“Most kids have a special stuffed animal, ratty blanket or dog-eared book they take to sleep with them – and a lot of kids, lacking this talisman, go berserk and scream themselves to sleep. Bill Bob had no one special talisman: Bill Bob had dreefees. None of us ever quite figured out the etymology of that word, but when I asked him years later Bill Bob thought it might be an amalgamation of ‘dream’ and ‘feed’ – food for dreams you might say.”
David James Duncan
When Sadie was little we tried to get her to take to a particular lovey--it was a mild mannered teddy bear named Murray. But Murray never stuck.
For a long time, Sadie didn't have bedtime lovey at all, but around 19 or 20 months she began to bring "self-proclaimed loveys" to bed with her to snuggle with. First it was a bunny I made, then, a wooden sea otter my brother Gabe carved--which was cute, until you woke up with it wedged under your back. For a while it was a favorite ABC book, or another toy from the rotation of stuffed animals. This summer, the list of things that need to go to bed with Sadie has grown a bit, and become more random.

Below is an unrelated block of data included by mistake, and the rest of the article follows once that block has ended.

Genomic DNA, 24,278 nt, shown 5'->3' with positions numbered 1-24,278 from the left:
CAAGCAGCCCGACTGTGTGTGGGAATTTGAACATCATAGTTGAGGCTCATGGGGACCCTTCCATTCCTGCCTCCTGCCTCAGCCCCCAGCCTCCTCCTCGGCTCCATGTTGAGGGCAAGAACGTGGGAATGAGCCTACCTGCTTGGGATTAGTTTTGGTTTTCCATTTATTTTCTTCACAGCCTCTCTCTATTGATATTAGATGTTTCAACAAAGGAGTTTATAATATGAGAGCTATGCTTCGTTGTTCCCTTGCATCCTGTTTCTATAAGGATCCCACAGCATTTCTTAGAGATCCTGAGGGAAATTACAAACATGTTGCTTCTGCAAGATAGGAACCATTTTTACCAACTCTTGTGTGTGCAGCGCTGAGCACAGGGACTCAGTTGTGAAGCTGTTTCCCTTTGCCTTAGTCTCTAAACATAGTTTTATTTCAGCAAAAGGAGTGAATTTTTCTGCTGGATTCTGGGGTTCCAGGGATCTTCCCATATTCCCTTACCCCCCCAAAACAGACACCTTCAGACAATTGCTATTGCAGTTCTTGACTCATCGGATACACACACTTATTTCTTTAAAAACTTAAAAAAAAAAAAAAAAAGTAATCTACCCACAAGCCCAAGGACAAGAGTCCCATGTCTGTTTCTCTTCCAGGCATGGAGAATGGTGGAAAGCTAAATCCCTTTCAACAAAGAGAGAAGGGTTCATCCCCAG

For example--sometimes we need "ALL Sadie's friends" which consists of Tiger, two stuffed Dogs, Joey doll, Elmo, Owl, Baby Blue (a rubber whale that goes over the spout of the bathtub so kids don't bonk their heads) and a Curious George book.
Last night, there was just Tiger, a harmonica, two kitchen spoons, and a rat-tail comb (I had to take the last three things out after she fell asleep for safety sake)
I was feeling a little disconcerted by this rotation of oddities in the bed, and then I remembered the little brother from David James Duncan's The River Why and his dreefees, and I realized, that is exactly what Sadie has.
Like many things about getting to know the small humans you are raising, Sadie's selection of dreefees is a source of amusement, wonder and curiosity to Loren and I...and even though lately we have been moving her into her own bed after she falls asleep, sometimes we still find strange things in the bed come morning.
At least we know how they got there now.